Plasticizing agents that may be considered as coating substances are: citric and tartaric acid esters (acetyltriethyl-, acetyl-, tributyl-, tributyl-, triethyl-citrate); glycerine and glycerine esters (glycerine diacetate, - triacetate, acetylated monoglycerides, castor oil); phthalic acid esters (dibutyl-, diamyl-, diethyl-, dimethyl-, dipropyl-, D-(2-methoxy- or ethoxyethyl)-phthalate, ethyl phthalyl- and butylphthalylethyl- and butylglycolate); alcohols (propylene glycol, polyethylene glycol of various chain lengths), adipates (diethyl-, di(2-methoxy- or ethoxy ethyl)adipate); benzophenone; diethyl- and dibutyl sebacate, -succinate, -tartrate; diethylene glycol dipropionate; ethylene glycol diacetate, -dibutyrate, -diproprionate; tributylphosphate, tributyrin; polyethylene glycol sorbitan mono-oleate; sorbitan mono-oleate.
To apply the sustained release components or coating substances it is possible to use solvents which may for example be aqueous solvents, alcohols, ketones, esters, ethers, aliphatic hydrocarbons, halogenated solvents, cycloaliphatic, aromatic or heterocyclic solvents or mixtures thereof. Typical solvents are inter alia acetone, diacetone-alcohol, methanol, ethanol, isopropyl alcohol, butyl alcohol, methylacetate, ethyl acetate, isopropyl acetate, n-butyl acetate, methylisobutyl ketone, methyl propyl ketone, n-hexane, n-heptane, ethyl glycol monoethyl ether, ethylene glycol monoethyl acetate, methylene dichloride, ethylene dichloride, propylene dichloride, carbon tetrachloride, nitroethane, nitropropane, tetrachloroethane, ethyl ether, isopropyl ether, cyclohexane, cyclo-octane, benzene, toluene, naphtha, 1,4-dioxan, tetrahydrofuran, diethylene glycol dimethyl ether, water and mixtures thereof such as acetone and water, acetone and methanol, acetone and ethyl alcohol, methylene dichloride and methanol and ethylene dichloride and methanol and well as mixtures thereof. These solvents are removed again in the course of the coating process.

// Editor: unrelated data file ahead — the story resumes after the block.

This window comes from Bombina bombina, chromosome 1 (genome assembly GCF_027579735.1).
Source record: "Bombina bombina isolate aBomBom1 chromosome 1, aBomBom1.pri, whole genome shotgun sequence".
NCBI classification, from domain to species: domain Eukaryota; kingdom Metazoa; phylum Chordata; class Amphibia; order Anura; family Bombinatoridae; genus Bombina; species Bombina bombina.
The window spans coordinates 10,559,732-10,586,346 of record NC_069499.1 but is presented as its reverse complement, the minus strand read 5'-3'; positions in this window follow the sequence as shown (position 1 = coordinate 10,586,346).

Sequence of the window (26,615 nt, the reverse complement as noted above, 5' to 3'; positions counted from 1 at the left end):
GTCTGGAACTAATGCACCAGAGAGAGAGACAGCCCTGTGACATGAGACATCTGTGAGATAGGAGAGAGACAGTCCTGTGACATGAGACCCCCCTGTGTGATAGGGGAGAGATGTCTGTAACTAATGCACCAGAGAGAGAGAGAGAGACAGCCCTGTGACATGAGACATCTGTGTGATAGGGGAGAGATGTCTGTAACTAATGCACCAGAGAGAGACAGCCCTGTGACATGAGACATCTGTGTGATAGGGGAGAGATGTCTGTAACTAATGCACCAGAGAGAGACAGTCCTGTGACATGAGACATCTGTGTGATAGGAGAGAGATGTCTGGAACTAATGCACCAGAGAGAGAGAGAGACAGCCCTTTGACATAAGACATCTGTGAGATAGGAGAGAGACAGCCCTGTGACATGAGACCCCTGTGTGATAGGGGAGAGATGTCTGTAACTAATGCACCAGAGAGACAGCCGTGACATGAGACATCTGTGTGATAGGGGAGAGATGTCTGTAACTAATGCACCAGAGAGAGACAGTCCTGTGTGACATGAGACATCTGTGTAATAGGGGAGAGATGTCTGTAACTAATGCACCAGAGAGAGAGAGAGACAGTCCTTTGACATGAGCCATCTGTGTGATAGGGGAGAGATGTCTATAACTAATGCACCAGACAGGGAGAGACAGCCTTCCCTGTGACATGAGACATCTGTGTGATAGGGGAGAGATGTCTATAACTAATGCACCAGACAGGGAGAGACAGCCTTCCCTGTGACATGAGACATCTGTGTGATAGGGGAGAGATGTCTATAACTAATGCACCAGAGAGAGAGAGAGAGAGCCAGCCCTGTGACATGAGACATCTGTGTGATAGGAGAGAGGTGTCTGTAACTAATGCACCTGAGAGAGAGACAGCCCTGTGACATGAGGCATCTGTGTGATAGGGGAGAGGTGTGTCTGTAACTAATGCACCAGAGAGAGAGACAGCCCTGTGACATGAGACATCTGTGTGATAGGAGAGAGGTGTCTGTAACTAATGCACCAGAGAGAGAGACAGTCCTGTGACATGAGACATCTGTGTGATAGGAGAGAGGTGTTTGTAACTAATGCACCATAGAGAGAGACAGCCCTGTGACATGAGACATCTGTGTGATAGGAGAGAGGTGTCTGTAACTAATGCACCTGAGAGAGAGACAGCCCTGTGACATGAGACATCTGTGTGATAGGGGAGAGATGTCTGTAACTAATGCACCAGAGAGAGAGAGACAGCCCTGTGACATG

Independent of the process of preparation, the dosage forms of the invention are characterized in that they release the active substance azelastine or its physiologically acceptable salts at a release rate between 0.05 and 5 mg per hour to the body fluids or allow it to pass therein.
Dosage data relate in each case to azelastine as base; if azelastine salts are used, a conversion must be made according to the molecular weight.
The amounts of azelastine active substance in the formulations of the invention are
a) for dosage forms to be used orally
0.1 mg to 50 mg, preferably
0.2 mg to 30 mg, in particular
0.5 mg to 20 mg of azelastine active substance.
The individual doses mentioned may be used 1-5, preferably 1-3, in particular 1-2 times daily.
b) in the case of dosage forms to be used parenterally (intravenously, intramuscularly, subcutaneously, intraperitoneally):
0.1 mg to 500 mg, preferably
0.2 mg to 400 mg, in particular
0.5 to 250 mg of azelastine active substance.
The single doses mentioned may be administered once monthly (for example for implants to be applied subcutaneously) up to 3 times daily, preferably once monthly to twice daily, in particular once monthly to once daily.
c) in the case of dosage forms to be used dermally (e.g. plasters)
5 mg to 5000 mg, preferably
10 mg to 3000 mg, in particular
30 mg to 2000 mg of azelastine active substance.
The single doses mentioned may be administered once daily to once monthly, preferably once every 3 days to once every 3 weeks, in particularly weekly to every 2 weeks.
Particularly preferred sustained release components are:
a) Cation exchangers
Sodium poly(styrene, divinylbenzene)sulphonate (e.g. Amberlite® IRP 69). 3 to 10 parts of Amberlite® IRP 69 are for example used per I part of azelastine (base).
b) Coating substances
Hydroxypropylmethyl cellulose phthalate